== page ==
Auto Glass Expansion with New Acquisition
Royal Auto Glass serves Indianapolis, Broad, Ripple, Carmel, Castleton, Fishers, Geist, Oaklandon, Greenwood, Speedway, Noblesville, Pendleton, Avon, Nora, Westfield and Zionville in Indiana. It provides both repair and replacement services.
Founder Steve Hoyt will take on a leadership role with ABRA and will maintain and manage the auto glass operations for the Indianapolis market, ABRA officials said in a statement.
“This is a great cultural fit and an exceptional opportunity for our employees,” Hoyt says.
The terms of the acquisition were not disclosed.
In May, ABRA Auto Body & Glass added a new franchisee in Holland, Mich., which is the company’s second since entering the state nine months ago. Nate Yonker, owner of the new franchise, says he plans to add auto glass repair and replacement soon.
ABRA also announced the acquisition of 23 Precision Collision Auto Body repair centers in the state of Washington in May. The deal marked the company’s entry into the Northwest region.
Gerber Collision and Glass Acquires Georgia Repair
“We are not set up to do Gerber auto glass work yet, but we will be soon,” says a representative who answered the phone at the location.
Another representative said the location is just getting set up and does not yet have a manager.
The new center is located about 30 miles Southwest of Atlanta and is approximately 12,500 square feet. Winnipeg, Manitoba-based Boyd Group is the parent company of Geber Collision & Glass.
With this addition, the Boyd Group owns and operates 14 centers in Georgia, bringing the number of U.S. locations to 187.
The terms of the acquisition were not disclosed.
“This new addition to the Boyd Group is indicative of our commitment to our strategy to achieve 6 to 10 percent growth in the number of centers through single-location additions,” says Tim O’Day, president and chief operating officer of the Boyd Group’s U.S. operations. “We continue to look for opportunities to expand within our current markets and will continue to capitalize on accretive opportunities.”
The Boyd Group also announced it has merged two of its existing locations in Schaumburg, Ill., into one facility to improve efficiencies.
In March, Judge Dennis Cavanaugh granted plaintiffs’ motion for certification of statewide classes in Massachusetts, Florida, Hawaii, New Jersey, California and Maryland.
“In doing so, the court rejected Volvo’s argument that certification of plaintiffs’ statewide classes was improper because, among other reason, plaintiffs had offered no proof that class-wide damaged could be proved with common evidence,” Volvo’s attorneys argue in the motion.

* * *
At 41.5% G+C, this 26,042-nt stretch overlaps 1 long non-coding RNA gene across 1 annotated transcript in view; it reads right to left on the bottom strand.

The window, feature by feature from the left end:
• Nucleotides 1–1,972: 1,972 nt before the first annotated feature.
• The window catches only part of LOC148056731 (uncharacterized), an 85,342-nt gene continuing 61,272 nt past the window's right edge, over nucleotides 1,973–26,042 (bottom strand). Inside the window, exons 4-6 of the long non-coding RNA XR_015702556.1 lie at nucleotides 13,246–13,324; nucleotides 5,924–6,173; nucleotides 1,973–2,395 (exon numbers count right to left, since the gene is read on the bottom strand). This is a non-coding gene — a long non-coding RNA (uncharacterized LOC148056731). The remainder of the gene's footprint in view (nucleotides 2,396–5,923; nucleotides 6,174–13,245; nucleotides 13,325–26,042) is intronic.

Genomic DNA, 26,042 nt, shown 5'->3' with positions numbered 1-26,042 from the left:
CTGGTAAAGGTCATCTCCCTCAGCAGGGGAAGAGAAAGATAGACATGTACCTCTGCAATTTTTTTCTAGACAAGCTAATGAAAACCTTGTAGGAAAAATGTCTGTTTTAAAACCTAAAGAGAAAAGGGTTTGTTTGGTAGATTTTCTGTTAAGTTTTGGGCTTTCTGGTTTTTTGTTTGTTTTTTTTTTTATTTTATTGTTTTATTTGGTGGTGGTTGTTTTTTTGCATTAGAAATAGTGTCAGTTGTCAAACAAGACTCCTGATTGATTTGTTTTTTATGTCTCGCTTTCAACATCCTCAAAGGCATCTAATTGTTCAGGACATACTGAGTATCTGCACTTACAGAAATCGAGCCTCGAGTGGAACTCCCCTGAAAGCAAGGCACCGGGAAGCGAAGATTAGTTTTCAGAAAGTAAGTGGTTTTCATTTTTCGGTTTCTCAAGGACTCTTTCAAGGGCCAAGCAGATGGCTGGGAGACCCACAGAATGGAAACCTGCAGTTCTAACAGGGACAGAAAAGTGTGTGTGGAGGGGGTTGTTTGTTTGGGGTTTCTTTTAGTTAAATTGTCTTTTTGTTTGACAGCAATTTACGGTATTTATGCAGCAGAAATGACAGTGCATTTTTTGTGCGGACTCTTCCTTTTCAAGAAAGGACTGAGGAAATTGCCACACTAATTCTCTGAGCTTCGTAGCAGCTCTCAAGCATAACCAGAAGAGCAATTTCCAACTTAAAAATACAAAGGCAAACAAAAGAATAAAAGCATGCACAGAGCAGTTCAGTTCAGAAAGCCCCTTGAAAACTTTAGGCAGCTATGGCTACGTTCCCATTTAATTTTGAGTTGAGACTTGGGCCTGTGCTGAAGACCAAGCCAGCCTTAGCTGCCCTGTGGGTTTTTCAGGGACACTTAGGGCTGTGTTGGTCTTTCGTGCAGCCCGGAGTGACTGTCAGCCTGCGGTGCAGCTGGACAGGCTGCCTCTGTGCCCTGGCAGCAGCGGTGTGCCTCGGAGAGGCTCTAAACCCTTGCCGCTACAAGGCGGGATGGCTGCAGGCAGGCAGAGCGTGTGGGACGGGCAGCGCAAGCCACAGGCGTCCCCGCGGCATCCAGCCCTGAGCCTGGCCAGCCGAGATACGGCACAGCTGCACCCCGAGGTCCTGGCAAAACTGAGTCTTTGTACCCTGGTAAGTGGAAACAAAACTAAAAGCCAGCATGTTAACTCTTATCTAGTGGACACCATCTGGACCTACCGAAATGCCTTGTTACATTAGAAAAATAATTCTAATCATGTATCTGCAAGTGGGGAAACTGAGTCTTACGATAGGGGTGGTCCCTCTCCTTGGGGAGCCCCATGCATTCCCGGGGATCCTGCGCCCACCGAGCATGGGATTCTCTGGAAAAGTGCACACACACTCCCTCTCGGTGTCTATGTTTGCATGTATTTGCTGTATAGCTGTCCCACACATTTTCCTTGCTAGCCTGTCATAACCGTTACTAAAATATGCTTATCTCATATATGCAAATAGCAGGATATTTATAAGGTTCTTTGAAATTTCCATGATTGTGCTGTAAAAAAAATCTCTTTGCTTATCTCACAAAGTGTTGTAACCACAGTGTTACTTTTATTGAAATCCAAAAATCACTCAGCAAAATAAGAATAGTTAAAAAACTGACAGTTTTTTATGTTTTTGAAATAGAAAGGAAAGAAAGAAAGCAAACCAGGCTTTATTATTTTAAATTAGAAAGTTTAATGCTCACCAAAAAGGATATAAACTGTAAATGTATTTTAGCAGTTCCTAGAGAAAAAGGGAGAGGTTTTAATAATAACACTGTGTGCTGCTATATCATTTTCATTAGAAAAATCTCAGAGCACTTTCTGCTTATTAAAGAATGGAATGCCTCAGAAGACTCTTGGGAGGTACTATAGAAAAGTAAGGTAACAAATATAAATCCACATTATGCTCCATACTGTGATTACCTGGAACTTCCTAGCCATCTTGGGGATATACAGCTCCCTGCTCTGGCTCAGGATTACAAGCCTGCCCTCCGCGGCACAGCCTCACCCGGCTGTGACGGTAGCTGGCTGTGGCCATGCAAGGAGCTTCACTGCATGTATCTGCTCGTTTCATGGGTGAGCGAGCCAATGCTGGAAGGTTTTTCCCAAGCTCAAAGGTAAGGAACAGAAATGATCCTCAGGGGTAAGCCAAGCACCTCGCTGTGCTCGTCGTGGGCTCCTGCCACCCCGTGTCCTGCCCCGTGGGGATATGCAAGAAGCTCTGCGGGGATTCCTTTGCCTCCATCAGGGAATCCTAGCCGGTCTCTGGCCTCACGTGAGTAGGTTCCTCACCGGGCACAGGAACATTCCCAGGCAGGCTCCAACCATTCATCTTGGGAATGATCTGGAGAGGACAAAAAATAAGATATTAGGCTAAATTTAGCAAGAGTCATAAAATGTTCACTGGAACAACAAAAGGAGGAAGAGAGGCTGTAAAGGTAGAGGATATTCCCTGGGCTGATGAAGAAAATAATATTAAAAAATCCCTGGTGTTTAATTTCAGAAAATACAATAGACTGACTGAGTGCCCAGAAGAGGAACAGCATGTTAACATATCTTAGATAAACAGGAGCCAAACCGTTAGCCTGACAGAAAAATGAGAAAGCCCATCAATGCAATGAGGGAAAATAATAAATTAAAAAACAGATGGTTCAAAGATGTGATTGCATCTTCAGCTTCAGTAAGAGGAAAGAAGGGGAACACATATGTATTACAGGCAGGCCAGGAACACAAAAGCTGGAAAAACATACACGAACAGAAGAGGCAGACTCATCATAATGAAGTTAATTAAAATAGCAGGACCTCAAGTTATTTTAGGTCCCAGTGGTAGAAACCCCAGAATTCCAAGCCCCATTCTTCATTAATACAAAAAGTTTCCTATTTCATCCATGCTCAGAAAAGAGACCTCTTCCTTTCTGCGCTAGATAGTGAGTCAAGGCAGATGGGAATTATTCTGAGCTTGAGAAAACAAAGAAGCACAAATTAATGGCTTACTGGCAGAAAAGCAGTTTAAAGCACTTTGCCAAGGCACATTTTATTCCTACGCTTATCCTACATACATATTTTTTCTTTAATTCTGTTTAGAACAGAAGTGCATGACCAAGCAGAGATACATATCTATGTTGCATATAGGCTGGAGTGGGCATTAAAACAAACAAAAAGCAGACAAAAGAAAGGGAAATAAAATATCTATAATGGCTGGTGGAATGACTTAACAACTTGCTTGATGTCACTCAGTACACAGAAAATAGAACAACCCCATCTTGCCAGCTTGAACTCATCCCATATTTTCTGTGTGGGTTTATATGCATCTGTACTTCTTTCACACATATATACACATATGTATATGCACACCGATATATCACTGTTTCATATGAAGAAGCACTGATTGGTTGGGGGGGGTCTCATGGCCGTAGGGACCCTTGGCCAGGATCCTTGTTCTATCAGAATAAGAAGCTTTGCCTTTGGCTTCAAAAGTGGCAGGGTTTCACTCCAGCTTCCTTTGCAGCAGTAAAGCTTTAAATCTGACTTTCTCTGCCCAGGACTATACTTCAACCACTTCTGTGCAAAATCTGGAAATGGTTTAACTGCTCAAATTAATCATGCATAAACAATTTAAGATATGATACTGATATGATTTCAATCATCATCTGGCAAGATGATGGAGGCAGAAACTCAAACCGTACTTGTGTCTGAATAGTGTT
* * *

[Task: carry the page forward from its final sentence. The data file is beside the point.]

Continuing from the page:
“Rather, the court relied on the allegations of the second-amended complaint to conclude that the relief sought by the plaintiffs applies to all members of the certified classes. The day after this court granted certification, the United States Supreme Court issued its opinion in Comcast Corp. versus Behrend. Comcast makes clear that the court’s decision to certify a class without any showing that damages can be proved on a class-wide basis was error. The court should reconsider and reverse its decision because it is directly contrary to Comcast,” the attorneys write.
“… The Supreme Court reversed and held that Rule 23(b)(3)’s predominance requirement is not satisfied where the plaintiff fails to establish with admissible evidence that damages can be measured on a class-wide basis,” attorneys continue.
In response to the motion, plaintiffs’ attorneys argue, “Both the majority and dissenting opinions in Comcast agreed that the decision turned ‘on the straightforward application of class-certification principles and breaks no new ground on the standard for certifying a class under Federal Rule of Civil Procedure (23(b)(3).’
“The straightforward holdings from Comcast are that (a) the antitrust damages model advanced by the plaintiffs’ expert was flawed because it purported to calculate damages based on four antitrust impact theories in a case where only one such theory was viable, and (b) it was erroneous to prevent the defendant from challenging this model at the class certification stage on the basis that these arguments could overlap with the merits,” attorneys wrote.
“This unremarkable decision hardly supports Volvo here. … And, of course, the damages in this straightforward defective consumer product case are fundamentally different from the complicated antitrust injuries that the Comcast plaintiffs’ expert attempted to calculate using a flawed methodology,” the plaintiffs’ attorneys continued.
At press time, the court has yet to issue a decision on Volvo’s motion for reconsideration.